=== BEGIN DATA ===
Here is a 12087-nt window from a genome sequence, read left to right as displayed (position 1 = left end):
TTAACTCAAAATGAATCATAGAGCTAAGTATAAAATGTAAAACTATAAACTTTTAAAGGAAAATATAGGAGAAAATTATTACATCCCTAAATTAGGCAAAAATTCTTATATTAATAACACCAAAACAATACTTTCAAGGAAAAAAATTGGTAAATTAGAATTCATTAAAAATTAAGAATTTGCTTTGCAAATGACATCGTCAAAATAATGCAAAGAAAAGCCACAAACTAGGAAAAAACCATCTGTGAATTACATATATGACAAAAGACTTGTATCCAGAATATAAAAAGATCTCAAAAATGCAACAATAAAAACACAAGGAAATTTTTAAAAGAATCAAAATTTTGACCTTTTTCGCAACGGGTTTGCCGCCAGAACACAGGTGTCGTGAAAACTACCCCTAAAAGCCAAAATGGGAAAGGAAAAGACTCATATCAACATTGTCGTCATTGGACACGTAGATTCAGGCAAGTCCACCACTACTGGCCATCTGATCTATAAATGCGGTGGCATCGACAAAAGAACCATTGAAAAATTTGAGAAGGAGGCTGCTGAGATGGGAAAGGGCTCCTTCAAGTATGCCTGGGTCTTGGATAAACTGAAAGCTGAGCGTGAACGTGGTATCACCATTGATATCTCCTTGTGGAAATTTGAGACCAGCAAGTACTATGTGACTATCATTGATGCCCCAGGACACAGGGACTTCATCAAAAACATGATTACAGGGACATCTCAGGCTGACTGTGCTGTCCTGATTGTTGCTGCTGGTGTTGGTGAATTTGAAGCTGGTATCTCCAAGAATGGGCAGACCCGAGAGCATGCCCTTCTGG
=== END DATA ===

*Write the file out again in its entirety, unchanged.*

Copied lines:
Here is a 12087-nt window from a genome sequence, read left to right as displayed (position 1 = left end):
TTAACTCAAAATGAATCATAGAGCTAAGTATAAAATGTAAAACTATAAACTTTTAAAGGAAAATATAGGAGAAAATTATTACATCCCTAAATTAGGCAAAAATTCTTATATTAATAACACCAAAACAATACTTTCAAGGAAAAAAATTGGTAAATTAGAATTCATTAAAAATTAAGAATTTGCTTTGCAAATGACATCGTCAAAATAATGCAAAGAAAAGCCACAAACTAGGAAAAAACCATCTGTGAATTACATATATGACAAAAGACTTGTATCCAGAATATAAAAAGATCTCAAAAATGCAACAATAAAAACACAAGGAAATTTTTAAAAGAATCAAAATTTTGACCTTTTTCGCAACGGGTTTGCCGCCAGAACACAGGTGTCGTGAAAACTACCCCTAAAAGCCAAAATGGGAAAGGAAAAGACTCATATCAACATTGTCGTCATTGGACACGTAGATTCAGGCAAGTCCACCACTACTGGCCATCTGATCTATAAATGCGGTGGCATCGACAAAAGAACCATTGAAAAATTTGAGAAGGAGGCTGCTGAGATGGGAAAGGGCTCCTTCAAGTATGCCTGGGTCTTGGATAAACTGAAAGCTGAGCGTGAACGTGGTATCACCATTGATATCTCCTTGTGGAAATTTGAGACCAGCAAGTACTATGTGACTATCATTGATGCCCCAGGACACAGGGACTTCATCAAAAACATGATTACAGGGACATCTCAGGCTGACTGTGCTGTCCTGATTGTTGCTGCTGGTGTTGGTGAATTTGAAGCTGGTATCTCCAAGAATGGGCAGACCCGAGAGCATGCCCTTCTGG